August 30, 2022
For anyone who is mystified by the continued controversy over the Antarctic ice loss/gain estimates, then this one image provides some key insight.
THIS - is the uncertainty in the (Glacial Isostatic Adjustment) model used to estimate the behaviour of the earth's crust underneath all that ice.
The uncertainty range is enormous. This is more than the rate at which scientists estimate that ice is being lost or gained.
If the crust is rising, then the ice must be vanishing. If the crust is falling then the ice must be stacking up on top of it.
Depending on which value we choose we can make anything we wish for become a reality.
Now that I have seen this, I totally get why scientists are having a food fight in the cafeteria over the issue:
[ The uncertainty of GIA models in Antarctica in mm yrâ€“1 of equivalent water height (EWH) ]
(From: https://academic.oup.com/gji/article/231/1/426/6522180 )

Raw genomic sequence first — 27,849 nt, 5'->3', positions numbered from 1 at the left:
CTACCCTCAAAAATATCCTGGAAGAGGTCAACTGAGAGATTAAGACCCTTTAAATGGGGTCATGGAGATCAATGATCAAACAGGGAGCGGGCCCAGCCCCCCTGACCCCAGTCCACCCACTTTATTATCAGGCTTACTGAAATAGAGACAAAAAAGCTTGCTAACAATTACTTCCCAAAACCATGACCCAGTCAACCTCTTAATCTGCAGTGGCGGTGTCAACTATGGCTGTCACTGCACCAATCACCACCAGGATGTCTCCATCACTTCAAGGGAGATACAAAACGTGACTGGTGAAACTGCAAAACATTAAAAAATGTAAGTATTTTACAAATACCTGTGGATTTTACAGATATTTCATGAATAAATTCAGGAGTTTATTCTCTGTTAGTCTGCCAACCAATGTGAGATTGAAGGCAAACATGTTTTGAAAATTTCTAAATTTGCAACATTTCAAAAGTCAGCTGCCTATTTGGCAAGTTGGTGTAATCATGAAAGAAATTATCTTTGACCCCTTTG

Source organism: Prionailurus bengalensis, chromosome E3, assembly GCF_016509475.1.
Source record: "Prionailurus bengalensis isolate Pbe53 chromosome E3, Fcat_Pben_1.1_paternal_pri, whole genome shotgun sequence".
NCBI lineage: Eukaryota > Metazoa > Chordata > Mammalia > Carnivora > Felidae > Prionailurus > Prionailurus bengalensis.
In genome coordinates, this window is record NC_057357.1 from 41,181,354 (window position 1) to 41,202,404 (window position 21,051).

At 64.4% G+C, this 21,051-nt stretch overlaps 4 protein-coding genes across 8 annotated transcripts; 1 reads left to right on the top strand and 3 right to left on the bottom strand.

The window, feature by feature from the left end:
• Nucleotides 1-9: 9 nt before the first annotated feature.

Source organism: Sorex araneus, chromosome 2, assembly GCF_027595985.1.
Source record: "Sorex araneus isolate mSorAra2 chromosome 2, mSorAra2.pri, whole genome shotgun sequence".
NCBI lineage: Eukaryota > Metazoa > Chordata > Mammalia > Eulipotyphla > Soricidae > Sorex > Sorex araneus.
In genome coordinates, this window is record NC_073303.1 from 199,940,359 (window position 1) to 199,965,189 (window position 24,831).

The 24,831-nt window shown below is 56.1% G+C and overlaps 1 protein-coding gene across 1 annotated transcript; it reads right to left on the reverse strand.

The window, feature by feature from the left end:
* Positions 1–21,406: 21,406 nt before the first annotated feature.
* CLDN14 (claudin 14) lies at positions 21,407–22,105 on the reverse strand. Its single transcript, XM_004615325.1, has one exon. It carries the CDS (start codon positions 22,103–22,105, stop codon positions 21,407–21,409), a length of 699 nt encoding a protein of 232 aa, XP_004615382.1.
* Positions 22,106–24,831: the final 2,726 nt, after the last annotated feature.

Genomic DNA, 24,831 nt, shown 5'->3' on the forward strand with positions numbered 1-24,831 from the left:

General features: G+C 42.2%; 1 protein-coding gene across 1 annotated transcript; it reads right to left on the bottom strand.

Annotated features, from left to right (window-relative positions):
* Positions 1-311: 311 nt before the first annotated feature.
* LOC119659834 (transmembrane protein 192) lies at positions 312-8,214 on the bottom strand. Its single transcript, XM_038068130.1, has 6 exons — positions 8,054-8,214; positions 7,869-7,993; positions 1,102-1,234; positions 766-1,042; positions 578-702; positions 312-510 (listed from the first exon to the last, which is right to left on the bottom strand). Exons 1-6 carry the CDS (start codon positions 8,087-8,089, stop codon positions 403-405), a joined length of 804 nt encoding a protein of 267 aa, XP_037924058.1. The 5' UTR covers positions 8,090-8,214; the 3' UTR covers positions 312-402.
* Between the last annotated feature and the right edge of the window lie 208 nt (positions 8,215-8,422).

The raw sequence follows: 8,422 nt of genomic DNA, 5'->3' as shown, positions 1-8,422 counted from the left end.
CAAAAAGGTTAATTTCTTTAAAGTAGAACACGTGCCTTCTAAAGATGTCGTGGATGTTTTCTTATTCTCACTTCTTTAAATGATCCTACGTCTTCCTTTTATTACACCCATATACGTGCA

They also have an irritating tendency to confuse sea and land ice. Sea ice will do nothing to change the isostatic balance. Land ice will. Antarctica is gaining ice in the East but the WAIS is a floating body of ice in water. So it's losing ice; so what? But they keep telling us "Antarctica is losing ice" when what they mean is the floating ice in the sea is diminishing. It's not at all the same thing.
There are multiple reasons why WAIS might lose ice, and a slight atmospheric warming isn't one of them. Antarctica remains well below freezing year round, and the ocean is blocked by the Antarcitc Circumpolar Current, which is wide and deep and cold. But we know there is considerable undersea volcanism there, which can explain the melting sea ice. So they simply wish the whole difference away.
It's like the government banning five gallon toilets in America because California experienced a drought; it has absolutely nothing to do with us here in Missouri, who usually have too much water. Continents are vast. But they treat it all as one because it serves their purposes.
Oh, and land rising can well be a function of more ice in another place. If EAIS is gaining mass, wouldn't it make sense that the West would see some land rise?
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